After a 150-year absence, 750 of the aptly-named large blue butterflies have successfully emerged from their cocoons to repopulate parts of their historic habitat in South West England.
Most conservation dollars don’t reach beyond elephants, pandas, and tigers, but English biologists—notoriously proud and connected to the natural life on their island—needed only five years to begin repopulating part of the country with the largest of England’s nine blue butterfly species: an unmistakable creature thanks to the row of black spots on its upper forewings.
Phengaris arion, which is called the ‘large blue’, was officially declared extinct in Britain in 1979, but efforts from private trusts and ecological associations created the world’s largest and most successful insect conservation program in the world, and from 1984 to 2008, it saw the large blue return to 30 previously occupied and new breeding sites.
The most recent project in Minchinhampton and Rodborough Commons in Gloucestershire is where conservationists recorded the rousing success, with 750 butterflies emerging after 1,100 larvae had been released in the area. None of these creatures had been seen in the local area for 150 years.
Furthermore, they have confirmed these butterflies to be laying eggs in the wild.
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“Creating the right conditions for this globally endangered butterfly to not only survive but to hopefully thrive has been the culmination of many years work,” said Richard Evans, area ranger for the Commons.
Large blue’s small friends
The large blue’s recovery is a classic ‘web of life’ example of how animals and plants rely on one another to survive. It’s not enough to protect the butterflies, and scientists—like those working at the Butterfly Conservation Trust—have had to organize protection for wild thyme and red ants, two species that are integral parts of the large blue’s world.
Wild thyme and marjoram are the large blue caterpillar’s primary food source, and red ants work symbiotically to protect the caterpillars from danger.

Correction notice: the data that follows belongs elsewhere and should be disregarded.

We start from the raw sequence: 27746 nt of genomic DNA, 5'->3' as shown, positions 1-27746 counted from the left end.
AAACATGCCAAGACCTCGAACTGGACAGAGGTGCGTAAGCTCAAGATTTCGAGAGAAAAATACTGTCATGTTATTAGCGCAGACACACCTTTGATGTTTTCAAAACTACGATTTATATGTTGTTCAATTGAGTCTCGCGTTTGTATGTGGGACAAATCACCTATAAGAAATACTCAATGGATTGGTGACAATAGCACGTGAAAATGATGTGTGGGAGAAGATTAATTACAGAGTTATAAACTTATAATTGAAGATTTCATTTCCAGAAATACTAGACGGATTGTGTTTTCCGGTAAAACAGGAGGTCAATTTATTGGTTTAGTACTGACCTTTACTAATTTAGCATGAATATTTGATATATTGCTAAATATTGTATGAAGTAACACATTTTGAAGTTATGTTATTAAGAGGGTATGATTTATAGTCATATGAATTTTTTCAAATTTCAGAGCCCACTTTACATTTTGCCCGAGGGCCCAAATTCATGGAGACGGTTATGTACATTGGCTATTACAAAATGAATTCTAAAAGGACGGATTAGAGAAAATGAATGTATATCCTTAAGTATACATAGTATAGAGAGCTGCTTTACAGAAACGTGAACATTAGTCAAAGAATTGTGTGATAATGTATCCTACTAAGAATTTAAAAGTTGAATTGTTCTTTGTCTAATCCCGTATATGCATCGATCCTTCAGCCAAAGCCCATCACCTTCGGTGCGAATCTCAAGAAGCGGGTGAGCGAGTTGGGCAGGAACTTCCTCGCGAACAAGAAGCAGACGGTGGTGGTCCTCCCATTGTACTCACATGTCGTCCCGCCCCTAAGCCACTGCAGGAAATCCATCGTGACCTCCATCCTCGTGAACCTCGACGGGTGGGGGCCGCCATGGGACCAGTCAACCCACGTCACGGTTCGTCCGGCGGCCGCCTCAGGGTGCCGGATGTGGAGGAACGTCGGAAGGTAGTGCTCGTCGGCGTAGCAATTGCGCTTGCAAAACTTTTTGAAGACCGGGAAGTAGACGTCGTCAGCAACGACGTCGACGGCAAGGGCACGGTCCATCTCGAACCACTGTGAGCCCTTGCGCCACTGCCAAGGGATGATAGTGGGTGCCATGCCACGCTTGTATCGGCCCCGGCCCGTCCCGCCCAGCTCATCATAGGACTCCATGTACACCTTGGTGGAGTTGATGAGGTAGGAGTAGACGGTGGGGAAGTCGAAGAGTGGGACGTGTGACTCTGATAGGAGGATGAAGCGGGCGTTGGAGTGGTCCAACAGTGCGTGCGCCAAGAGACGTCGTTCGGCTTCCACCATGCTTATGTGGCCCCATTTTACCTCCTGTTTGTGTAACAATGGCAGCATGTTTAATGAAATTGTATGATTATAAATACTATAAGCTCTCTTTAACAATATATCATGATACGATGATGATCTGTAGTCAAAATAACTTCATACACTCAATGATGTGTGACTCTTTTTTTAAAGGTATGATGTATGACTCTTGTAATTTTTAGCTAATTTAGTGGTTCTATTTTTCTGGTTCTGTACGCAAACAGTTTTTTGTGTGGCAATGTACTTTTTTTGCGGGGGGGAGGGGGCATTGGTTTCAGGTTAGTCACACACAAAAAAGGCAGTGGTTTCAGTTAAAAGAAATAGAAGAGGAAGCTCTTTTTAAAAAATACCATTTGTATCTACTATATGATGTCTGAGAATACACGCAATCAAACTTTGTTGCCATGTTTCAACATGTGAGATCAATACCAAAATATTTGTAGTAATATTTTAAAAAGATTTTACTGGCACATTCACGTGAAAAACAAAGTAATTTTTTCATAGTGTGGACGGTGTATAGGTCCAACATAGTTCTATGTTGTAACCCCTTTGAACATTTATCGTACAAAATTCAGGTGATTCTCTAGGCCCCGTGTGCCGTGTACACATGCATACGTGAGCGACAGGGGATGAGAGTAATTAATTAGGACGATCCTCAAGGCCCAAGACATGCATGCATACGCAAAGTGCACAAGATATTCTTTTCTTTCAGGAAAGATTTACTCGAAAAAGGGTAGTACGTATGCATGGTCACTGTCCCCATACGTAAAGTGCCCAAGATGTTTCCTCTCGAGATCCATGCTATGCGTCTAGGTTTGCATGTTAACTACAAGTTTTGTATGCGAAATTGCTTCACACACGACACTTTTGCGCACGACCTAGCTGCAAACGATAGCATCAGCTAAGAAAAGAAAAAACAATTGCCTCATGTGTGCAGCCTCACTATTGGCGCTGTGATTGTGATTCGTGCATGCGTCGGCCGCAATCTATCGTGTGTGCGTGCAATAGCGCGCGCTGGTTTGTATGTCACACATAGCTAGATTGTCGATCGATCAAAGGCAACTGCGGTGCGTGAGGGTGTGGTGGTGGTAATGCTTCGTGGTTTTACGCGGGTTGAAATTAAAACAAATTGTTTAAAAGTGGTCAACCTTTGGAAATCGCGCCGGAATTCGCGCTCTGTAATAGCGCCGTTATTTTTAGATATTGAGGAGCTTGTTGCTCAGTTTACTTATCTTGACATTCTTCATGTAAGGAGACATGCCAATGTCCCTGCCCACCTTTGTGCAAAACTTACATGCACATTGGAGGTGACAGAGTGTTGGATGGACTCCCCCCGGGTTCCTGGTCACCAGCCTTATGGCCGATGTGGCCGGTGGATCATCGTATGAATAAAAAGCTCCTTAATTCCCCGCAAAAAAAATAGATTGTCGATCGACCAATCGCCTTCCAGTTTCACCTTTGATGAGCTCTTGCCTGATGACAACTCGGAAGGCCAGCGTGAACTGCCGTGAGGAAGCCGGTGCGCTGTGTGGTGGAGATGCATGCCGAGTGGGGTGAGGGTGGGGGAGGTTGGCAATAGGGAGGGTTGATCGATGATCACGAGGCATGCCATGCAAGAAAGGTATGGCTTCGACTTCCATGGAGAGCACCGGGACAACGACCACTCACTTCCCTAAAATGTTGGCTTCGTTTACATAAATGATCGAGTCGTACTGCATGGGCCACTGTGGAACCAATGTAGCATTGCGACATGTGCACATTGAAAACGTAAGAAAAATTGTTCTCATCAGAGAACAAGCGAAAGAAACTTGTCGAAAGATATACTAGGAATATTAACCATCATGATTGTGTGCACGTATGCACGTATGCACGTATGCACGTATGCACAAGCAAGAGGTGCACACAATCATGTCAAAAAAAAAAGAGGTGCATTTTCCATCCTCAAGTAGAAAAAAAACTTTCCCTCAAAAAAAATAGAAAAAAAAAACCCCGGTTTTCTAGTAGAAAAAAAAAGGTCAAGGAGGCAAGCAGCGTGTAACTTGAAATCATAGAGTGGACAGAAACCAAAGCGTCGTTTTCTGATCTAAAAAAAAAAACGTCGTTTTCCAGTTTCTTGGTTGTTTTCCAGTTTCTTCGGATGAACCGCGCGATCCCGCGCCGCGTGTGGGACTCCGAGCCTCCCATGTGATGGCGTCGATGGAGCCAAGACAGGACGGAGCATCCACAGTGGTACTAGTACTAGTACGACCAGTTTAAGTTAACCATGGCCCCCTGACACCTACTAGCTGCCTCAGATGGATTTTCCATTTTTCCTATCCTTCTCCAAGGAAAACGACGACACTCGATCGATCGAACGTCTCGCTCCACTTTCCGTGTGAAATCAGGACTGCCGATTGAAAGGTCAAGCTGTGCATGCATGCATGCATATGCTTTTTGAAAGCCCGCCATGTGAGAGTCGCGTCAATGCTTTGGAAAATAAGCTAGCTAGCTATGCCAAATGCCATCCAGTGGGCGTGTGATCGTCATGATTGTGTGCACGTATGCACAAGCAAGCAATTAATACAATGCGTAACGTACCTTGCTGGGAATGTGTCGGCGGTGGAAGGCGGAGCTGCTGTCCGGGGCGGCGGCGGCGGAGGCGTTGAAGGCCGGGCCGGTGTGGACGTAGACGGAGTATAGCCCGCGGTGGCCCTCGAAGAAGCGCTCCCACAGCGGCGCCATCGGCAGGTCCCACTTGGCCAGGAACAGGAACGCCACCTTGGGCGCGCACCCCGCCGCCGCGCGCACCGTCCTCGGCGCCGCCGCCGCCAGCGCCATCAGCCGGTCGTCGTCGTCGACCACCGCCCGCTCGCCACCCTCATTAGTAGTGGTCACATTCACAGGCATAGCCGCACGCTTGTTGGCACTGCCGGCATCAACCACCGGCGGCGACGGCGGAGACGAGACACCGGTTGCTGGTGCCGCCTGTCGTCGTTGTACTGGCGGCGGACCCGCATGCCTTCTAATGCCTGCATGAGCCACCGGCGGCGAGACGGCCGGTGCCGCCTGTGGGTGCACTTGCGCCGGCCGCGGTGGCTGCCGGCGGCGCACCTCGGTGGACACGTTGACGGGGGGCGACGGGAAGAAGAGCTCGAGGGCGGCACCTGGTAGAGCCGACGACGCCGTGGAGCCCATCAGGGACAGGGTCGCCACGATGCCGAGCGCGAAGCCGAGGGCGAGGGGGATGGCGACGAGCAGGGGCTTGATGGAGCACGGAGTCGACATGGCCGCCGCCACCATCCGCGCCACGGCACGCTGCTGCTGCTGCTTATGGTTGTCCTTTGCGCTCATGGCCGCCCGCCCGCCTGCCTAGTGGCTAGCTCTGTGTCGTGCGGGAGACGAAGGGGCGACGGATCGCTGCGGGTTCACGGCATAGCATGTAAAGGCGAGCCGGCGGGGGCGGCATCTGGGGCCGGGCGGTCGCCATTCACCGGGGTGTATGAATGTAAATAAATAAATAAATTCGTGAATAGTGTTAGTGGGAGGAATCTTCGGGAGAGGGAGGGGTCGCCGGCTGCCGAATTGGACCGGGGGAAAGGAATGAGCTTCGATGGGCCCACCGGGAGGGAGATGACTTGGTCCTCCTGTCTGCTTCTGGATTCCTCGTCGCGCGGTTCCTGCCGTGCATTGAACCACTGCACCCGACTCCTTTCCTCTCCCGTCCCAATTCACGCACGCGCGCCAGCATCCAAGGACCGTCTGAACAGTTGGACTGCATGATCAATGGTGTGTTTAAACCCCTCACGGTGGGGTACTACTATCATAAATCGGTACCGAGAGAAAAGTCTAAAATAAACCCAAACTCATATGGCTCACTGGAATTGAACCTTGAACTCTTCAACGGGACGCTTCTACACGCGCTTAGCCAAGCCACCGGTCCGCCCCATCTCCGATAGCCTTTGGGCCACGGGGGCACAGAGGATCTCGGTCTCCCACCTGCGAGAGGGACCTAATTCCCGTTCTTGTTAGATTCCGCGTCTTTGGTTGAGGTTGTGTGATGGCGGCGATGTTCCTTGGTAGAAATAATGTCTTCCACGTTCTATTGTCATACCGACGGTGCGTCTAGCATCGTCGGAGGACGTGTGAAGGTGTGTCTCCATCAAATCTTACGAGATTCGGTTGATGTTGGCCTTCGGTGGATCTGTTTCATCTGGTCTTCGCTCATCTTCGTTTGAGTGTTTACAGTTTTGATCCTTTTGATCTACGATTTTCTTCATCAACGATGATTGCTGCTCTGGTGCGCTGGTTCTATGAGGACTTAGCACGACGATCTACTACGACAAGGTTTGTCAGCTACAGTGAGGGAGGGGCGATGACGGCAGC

David Simcox, research ecologist and co-author of the Commons management plan, noted this importance in a statement: “In the summer when the ants are out foraging, nature performs a very neat trick—the ants are deceived into thinking that the parasitic larva of the large blue is one of their own and carry it to their nest.”
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“It’s at this point that the caterpillar turns from herbivore to carnivore, feeding on ant grubs throughout the autumn and spring until it is ready to pupate and emerge the following summer,” he added.
In 2014, the Butterfly Conservation Trust finished a massive restoration of large blue habitat in the Polden Hills in Somerset, including the planting of over 100,000 wild thyme plants on seven different sites, as well as enhancing 10 hectares (30 acres) of scrub habitat for the red ants.
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The project resulted in three re-colonizations, as well as one entirely new breeding site, and by 2019 there were 10 large blue breeding sites altogether, a jump up from six in 2017, according to an article in the magazine, Butterfly.
As a pollinator, the large blue’s recovery paints an encouraging sign for biodiversity strength in England and for the world. Cheers to that.
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